If you watch television or have ever been to the cinema, you will surely have come across a title that has left you somewhat baffled. Because if there is one thing we like doing across Europe, besides dubbing the voices of the characters, it’s translating the titles of films (most of them originating from English due to them being produced in America). What usually happens in these cases? As you would expect, there is not always a rigorous process when it comes to literal translation. Of course, sometimes literal translations are not possible, or it simply does not fit the plot or context, so minor modifications are needed to make it easier for the audience to understand. But this onlu often works up to a certain extent. As we will show you below, there are some cases of complete and utter translation disasters!
A movie where an overworked mother and her daughter do not get along very well until they switch bodies and each is forced to adapt to the other’s life for (and hence its name) one freaky Friday.
But not all the countries decided to translate this simple name into something similar. In Spain, for example, the chosen name was “Ponte en mi lugar” (which means, literally, “put yourself in my place”).
Hungarian translators, nevertheless, decided to create a title similar to the Spanish one but in its negative form: “Nem férek a bőrödbe” (“I do not get into your skin”).
Meanwhile, the Czech Republic left a little more to the imagination for movie viewers, translating it as “Mezi námi devcaty” (which literally means “Between us”).
Translated as “shark”, “white shark” or “shark’s jaws” in many European languages, except in French. For some unknown reason, they decided to call this film “Les dents de la mer”, a metonymy that makes the aquatic protagonist of the story sound a lot less dangerous.
Willy Wonka and the Chocolate Factory
Everybody knows this story of the poor but hopeful boy that sought one of the five golden tickets which could send him on a tour of Willy Wonka’s mysterious chocolate factory (even though some people might remember only the latest cinematographic version with Johnny Depp, directed by Tim Burton).
The Spanish translators decided to associate chocolate with fantasy (we do not disagree about this), so the 1971 version based on Roahl Dahl’s book was translated as “Un mundo de fantasía” in Spain (“A world of fantasy”).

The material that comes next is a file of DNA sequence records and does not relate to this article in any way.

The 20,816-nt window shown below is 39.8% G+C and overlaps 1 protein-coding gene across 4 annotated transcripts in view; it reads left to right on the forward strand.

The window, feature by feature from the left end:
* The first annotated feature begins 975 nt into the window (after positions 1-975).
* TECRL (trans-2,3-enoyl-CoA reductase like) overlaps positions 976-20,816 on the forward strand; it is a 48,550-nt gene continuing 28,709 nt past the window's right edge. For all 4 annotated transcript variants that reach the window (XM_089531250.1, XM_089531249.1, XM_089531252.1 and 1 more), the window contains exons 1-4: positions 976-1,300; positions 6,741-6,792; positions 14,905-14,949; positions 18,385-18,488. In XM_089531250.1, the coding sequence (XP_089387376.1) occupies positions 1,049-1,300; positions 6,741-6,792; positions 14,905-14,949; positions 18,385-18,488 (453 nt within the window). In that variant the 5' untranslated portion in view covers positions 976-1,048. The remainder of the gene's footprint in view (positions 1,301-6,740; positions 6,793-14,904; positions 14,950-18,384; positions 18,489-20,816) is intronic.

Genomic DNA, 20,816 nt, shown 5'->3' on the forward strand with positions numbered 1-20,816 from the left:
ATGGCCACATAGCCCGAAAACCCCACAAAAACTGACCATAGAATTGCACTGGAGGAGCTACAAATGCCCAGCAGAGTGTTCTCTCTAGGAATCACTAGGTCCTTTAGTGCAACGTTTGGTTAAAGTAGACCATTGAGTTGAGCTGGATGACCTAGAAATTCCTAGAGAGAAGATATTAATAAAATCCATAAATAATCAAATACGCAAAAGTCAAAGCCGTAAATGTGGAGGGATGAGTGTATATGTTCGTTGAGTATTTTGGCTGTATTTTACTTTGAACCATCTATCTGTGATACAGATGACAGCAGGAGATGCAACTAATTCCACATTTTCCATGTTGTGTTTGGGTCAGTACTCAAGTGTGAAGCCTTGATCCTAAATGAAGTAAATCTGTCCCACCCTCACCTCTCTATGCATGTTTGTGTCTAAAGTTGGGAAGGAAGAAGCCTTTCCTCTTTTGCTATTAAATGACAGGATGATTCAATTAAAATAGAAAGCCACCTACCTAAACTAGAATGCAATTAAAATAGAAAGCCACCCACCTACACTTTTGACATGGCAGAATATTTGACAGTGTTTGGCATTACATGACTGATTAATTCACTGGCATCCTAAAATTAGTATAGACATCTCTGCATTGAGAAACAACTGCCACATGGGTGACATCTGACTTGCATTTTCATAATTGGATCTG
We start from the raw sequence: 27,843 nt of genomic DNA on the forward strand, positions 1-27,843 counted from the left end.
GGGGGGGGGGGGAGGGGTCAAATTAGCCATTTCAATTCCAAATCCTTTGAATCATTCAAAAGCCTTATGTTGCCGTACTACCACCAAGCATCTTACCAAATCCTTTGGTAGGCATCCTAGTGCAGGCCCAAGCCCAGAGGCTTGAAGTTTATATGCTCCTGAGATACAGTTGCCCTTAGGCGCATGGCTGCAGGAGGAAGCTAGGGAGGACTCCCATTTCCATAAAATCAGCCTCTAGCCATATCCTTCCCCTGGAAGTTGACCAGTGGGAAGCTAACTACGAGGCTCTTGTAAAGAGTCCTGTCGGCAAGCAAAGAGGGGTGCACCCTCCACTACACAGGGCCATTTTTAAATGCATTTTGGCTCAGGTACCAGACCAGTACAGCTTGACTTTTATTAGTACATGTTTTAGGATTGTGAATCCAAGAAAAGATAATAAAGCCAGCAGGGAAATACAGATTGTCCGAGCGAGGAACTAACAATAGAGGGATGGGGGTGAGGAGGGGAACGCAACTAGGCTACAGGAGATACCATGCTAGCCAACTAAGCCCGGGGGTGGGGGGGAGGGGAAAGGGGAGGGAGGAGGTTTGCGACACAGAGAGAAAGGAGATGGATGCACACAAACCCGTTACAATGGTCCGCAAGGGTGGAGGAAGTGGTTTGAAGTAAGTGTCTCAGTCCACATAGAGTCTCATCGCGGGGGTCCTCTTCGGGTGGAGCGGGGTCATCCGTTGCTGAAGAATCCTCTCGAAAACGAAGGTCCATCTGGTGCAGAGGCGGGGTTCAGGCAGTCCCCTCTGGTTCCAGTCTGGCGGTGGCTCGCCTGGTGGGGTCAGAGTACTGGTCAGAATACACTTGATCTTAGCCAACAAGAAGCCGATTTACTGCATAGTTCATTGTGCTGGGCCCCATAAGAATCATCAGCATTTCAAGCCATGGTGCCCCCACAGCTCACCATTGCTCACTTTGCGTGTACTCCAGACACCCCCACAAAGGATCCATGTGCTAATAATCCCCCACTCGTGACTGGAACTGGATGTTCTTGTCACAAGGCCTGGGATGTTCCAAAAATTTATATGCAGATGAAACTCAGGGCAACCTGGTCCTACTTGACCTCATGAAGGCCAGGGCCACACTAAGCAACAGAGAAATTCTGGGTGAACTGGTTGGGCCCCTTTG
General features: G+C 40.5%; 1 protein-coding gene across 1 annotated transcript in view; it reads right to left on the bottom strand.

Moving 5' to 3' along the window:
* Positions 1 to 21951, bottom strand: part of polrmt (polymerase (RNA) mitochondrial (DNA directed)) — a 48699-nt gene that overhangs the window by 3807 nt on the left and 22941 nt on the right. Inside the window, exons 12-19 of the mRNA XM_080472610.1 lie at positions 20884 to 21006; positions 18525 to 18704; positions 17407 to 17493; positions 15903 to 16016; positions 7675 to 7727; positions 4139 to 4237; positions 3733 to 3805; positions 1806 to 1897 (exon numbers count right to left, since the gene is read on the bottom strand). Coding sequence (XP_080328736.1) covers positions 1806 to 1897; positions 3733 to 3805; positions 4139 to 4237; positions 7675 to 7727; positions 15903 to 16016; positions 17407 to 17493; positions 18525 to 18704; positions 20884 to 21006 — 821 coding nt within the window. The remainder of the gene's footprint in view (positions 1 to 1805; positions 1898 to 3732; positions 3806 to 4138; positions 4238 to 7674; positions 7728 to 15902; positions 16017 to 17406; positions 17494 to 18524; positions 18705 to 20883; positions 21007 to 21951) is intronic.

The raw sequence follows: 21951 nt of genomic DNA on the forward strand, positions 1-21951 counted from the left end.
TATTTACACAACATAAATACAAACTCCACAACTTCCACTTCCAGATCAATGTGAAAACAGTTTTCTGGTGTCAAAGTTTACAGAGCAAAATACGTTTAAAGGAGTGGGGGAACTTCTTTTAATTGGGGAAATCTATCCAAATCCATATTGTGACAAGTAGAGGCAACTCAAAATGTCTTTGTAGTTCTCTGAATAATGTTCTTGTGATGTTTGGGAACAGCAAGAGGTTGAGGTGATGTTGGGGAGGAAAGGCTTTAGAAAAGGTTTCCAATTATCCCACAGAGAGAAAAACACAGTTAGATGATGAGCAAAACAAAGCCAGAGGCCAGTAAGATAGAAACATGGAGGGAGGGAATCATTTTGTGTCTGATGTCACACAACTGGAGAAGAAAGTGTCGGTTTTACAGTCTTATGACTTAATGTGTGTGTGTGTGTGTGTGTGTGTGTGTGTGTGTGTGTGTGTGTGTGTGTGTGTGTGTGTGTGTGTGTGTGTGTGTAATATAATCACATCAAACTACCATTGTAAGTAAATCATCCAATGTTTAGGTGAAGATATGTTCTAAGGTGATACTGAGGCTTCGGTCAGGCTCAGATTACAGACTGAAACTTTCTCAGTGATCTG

On the other hand, in Denmark, the movie was entitled “Drengen, der druknede i chokoladesovsen” (“The boy drowned in the chocolate sauce”), giving a very big spoiler about what happens during the visit to the factory to the golden ticket holders.
Die Hard follows John McClane, the off-duty officer from the New York Police Department as he faces a group of highly organized criminals led by Hans Gruber. These criminals hold a robbery in a Los Angeles’ skyscraper under the pretext of a terrorist attack and use hostages, including McClane’s wife, to keep the police at bay.
In this case, we have to admit that the prize for creativity goes to the original English title of the film, for revealing very little of the content. Meanwhile, the Portuguese, Norwegian and Spanish translations give a few more details (the latter also being quite creative and metaphorical). In the aforementioned countries, the films were respectively renamed “Assalto ao Arranha-Céus” (“Assault on the Skyscraper”), “Aksjon skyskraper” (“Action skyscraper”) and “La jungla de cristal” (“The crystal jungle”).
Named after one of its protagonists, This film analyses the relationship between a comedian (Alvy Singer) and a singer from a nightclub (Annie Hall), mostly from Singer’s perspective. Singer reflects briefly on his childhood and his early adult years before settling in to tell the story of how he and Annie met, fell in love, and struggled with the obstacles of modern romance, mixing surreal fantasy sequences with occasional moments of emotional drama.
Again, the translations of this film tend to reveal the plotline. Let’s take a look at both the German version (broadcast in Germany and Austria) and the Greek translation. If we combine the meaning of one (“Der Stadtneurotiker”, which means “The city neurotic”) and the other (“Νευρικός εραστής” – “Neurotic lover”) we end up with a title that perhaps reveals to us more than it should.
Written by Marta Guillén Martínez – Communication Trainee at the Terminology Coordination Unit of the European Parliament (Luxembourg). She holds a Degree in Advertising and Public Relations from the University of Alicante, Spain and she did her European Voluntary Service on communication and european youth mobility in Milan, Italy. She speaks Spanish, Catalan, English and Italian.